Our deeply unfair economies are enriching an already wealthy minority at the expense of millions of poor people. Over the last 40 years the richest 1% of the global population have captured more of the proceeds of economic growth than the poorest half of humanity combined. This inequality fuels poverty.

If the proceeds of economic activity had been shared more evenly, if governments invested in healthcare and education rather than slashing the tax bills of wealthy individuals and corporations, if companies prioritised a living wage for workers over bumper pay outs for shareholders, if access to medicines and vaccines was prioritised over the intellectual property rights and profits of big Pharma, then poverty could have been eliminated many years ago.

Why did billionaire’s wealth rebound so quickly?

Stock markets suffered the worst shock in their history when the pandemic was announced, destroying billions of dollars’ worth of financial assets. Central banks such as the US Federal Reserve and the European Central Bank injected billions of dollars to prevent a crash, the markets quickly rallied, and with them the fortunes of the world’s richest people who hold much of their wealth in stocks and shares. As a result, billionaires recouped their COVID-19 losses in just nine months, yet it could take the world’s poorest people more than a decade to recover.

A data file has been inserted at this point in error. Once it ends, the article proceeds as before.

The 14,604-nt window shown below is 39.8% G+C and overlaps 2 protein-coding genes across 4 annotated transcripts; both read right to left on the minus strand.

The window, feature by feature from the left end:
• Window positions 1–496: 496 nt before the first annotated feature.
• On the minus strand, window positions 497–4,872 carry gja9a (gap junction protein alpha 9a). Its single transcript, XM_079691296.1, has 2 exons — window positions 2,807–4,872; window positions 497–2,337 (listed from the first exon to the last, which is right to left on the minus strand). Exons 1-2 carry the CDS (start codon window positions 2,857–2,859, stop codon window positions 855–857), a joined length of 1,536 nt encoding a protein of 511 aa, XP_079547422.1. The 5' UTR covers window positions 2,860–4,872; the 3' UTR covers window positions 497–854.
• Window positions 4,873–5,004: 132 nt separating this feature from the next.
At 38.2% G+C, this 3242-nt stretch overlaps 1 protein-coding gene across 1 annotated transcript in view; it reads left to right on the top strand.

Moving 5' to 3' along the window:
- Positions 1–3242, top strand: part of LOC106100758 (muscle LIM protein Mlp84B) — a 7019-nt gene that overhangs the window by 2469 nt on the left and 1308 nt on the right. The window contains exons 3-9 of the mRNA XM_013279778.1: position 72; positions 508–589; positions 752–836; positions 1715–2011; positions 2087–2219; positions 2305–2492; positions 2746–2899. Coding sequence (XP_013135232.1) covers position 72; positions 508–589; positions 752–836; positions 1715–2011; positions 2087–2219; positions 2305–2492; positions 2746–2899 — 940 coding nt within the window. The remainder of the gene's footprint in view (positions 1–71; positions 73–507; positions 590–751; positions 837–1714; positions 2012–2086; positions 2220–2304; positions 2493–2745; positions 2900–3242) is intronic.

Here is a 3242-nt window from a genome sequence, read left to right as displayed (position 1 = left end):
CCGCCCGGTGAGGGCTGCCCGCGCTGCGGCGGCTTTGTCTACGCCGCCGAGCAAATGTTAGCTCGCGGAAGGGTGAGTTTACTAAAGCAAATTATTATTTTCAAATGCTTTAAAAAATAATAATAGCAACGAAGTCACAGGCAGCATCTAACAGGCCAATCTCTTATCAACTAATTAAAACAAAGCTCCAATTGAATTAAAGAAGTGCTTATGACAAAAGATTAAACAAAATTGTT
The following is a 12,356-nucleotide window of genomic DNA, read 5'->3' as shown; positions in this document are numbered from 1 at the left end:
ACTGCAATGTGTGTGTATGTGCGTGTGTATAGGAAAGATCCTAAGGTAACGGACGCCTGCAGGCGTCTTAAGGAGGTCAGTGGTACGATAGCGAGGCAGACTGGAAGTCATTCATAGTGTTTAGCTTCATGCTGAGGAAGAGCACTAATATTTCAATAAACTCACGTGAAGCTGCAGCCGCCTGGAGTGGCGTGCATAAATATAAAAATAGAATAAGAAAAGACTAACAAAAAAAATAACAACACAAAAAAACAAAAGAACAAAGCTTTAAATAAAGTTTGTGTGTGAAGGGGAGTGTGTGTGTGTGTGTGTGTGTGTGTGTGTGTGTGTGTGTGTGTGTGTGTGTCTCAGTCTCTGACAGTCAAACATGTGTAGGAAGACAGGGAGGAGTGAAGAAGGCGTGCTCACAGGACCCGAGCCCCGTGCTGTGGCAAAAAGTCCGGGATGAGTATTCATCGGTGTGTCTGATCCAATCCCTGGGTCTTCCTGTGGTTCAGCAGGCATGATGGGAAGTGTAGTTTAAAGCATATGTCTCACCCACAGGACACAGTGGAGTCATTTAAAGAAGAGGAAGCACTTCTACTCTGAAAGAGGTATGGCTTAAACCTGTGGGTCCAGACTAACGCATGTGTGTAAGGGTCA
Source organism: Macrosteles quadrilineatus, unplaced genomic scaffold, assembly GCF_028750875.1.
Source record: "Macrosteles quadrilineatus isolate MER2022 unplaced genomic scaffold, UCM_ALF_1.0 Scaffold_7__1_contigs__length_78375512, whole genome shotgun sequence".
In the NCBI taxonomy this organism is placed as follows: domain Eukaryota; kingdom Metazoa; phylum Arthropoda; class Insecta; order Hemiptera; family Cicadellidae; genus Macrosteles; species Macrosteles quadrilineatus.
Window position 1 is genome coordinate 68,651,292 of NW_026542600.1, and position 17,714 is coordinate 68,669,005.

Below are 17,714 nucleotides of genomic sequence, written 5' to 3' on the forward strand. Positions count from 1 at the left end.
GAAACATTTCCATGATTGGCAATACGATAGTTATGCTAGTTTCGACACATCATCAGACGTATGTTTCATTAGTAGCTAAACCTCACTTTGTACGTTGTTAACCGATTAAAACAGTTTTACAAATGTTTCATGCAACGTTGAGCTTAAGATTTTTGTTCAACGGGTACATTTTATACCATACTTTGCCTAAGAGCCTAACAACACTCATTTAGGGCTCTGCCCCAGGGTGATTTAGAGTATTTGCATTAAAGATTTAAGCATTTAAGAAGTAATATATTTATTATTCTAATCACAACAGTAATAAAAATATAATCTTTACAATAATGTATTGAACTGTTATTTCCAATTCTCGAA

Why is Oxfam criticising billionaires and corporations for being successful and making a profit?

Making money is not the problem but excessive profits and extreme wealth are. These are the symptoms of a broken economic system which is benefiting a minority of people at the expense of everyone else.